Clues to repairing human brain foundDecember 19th, 2008 - 12:45 pm ICT by IANS
Toronto, Dec 19 (IANS) New Canadian research holds out hope for repairing and rejuvenating the human brain.Researchers at Vancouver-based University of British Columbia have found the reasons why the brain loses its capacity to repair itself.
They have identified a protein which represses another protein responsible for the growth of neurons or nerve cells which are the livewire of the brain. These neurons are interconnected - through a mechanism called neural elasticity - to transmit information through the brain and spinal cord.
Led by Ana Mingorance-Le Meur and Timothy O’Connor, the researchers have found that the protein calpain suppresses the protein cortactin, blocking the sprouting of new neurons or nerve cells through neural plasticity.
They said while growing neurons are relatively plastic and can sprout new connections, their plasticity levels drop as they mature and become integrated into neuron networks.
Though this mechanism is used by the brain to regulate these networks from uncontrolled growth, its negative consequence is that the central nervous system is unable to reorganise itself to react quickly to injury or disease.
“This discovery is exciting because we now know that neurons have not lost their capacity to re-grow connections, but instead are under constant repression by the protein calpain,” a university release quoted Ana Mingorance-Le Meur as saying. The study has been published in the European Molecular Biology Organisation (EMBO) Journal.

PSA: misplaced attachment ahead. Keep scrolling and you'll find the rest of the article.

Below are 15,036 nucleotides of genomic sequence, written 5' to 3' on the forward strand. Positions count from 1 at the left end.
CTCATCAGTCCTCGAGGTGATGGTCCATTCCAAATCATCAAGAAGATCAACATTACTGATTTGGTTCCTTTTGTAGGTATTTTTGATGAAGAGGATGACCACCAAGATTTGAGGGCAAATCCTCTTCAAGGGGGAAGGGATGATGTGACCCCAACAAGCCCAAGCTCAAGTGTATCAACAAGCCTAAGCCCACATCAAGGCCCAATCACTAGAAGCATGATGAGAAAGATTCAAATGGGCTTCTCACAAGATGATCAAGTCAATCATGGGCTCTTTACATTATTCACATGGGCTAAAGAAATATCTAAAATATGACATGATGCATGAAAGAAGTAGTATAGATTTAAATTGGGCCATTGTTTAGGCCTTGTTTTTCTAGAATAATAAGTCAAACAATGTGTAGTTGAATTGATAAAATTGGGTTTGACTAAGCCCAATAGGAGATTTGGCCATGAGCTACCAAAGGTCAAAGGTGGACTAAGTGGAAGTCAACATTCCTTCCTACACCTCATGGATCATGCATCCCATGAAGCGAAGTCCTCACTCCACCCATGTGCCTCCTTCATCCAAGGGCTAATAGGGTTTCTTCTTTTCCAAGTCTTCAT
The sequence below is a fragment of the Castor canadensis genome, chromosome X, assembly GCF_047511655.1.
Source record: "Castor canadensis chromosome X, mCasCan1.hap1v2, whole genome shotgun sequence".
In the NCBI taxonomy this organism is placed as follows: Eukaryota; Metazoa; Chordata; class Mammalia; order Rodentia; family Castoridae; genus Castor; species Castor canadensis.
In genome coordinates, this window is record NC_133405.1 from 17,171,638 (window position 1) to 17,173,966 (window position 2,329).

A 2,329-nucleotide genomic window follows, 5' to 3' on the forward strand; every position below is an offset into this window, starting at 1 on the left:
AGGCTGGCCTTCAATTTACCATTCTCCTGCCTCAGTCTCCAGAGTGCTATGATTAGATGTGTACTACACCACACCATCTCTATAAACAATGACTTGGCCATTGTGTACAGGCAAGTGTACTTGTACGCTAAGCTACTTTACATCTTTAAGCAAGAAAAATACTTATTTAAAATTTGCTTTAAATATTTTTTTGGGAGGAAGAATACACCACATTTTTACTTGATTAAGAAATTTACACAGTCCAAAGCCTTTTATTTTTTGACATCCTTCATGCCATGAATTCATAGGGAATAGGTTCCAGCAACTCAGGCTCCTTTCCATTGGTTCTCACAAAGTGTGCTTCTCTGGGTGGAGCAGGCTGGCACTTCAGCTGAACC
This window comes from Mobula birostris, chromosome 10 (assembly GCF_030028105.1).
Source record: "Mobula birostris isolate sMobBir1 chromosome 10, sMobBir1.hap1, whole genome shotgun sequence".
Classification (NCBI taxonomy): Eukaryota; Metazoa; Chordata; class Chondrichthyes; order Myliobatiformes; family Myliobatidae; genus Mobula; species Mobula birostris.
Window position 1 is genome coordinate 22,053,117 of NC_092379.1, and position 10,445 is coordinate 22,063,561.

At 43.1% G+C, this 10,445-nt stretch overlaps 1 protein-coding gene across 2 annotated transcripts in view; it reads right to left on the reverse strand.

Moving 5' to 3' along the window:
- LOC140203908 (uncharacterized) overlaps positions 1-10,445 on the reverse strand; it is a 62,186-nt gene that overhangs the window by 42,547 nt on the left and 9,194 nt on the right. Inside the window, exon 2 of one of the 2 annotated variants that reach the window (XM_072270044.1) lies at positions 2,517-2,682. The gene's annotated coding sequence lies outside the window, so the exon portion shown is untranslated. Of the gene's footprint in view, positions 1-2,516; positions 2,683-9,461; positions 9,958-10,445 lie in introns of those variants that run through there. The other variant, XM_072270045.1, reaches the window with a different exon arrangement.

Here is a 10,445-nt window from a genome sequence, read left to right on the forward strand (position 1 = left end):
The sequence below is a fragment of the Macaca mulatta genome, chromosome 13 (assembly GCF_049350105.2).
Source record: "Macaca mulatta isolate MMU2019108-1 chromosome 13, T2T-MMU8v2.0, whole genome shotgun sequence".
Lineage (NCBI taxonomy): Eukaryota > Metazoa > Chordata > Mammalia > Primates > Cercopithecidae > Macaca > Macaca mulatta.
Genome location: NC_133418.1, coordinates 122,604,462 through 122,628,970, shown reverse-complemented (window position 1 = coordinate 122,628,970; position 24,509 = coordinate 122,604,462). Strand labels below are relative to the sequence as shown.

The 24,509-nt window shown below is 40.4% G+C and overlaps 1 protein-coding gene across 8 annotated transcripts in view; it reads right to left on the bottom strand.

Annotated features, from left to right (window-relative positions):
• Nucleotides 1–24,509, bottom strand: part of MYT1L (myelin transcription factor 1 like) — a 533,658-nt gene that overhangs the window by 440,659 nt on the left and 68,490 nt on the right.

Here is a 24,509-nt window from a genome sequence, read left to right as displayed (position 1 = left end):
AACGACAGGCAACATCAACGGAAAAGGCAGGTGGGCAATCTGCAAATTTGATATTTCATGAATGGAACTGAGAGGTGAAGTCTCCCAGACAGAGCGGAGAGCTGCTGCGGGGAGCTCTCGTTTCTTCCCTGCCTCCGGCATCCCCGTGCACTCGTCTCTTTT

“If we can target therapies that block this mechanism, then neurons should be able to sprout new connections, therefore stimulating the brain’s ability to repair its wiring network.”
In their experiments on animal models, the researchers reduced calpain activity to unlock the sprouting potential of neurons. They found that when calpain activity is reduced, neural plasticity is enhanced.
“The maintenance of neuronal connections is an active process that requires constant repression of the formation of nerve sprouts by the protein calpain to avoid uncontrolled growth,” said Mingorance-Le Meur.
“But a consequence of this role is that calpain limits neural plasticity and the brain’s ability to repair itself. The next step is to find a way to enhance neural plasticity without interfering with the good connections that are already in place,” she added.
According to her, drugs that could promote neural plasticity could potentially treat a wide range of neurological disorders, as well as boost the effects of other treatments under investigation.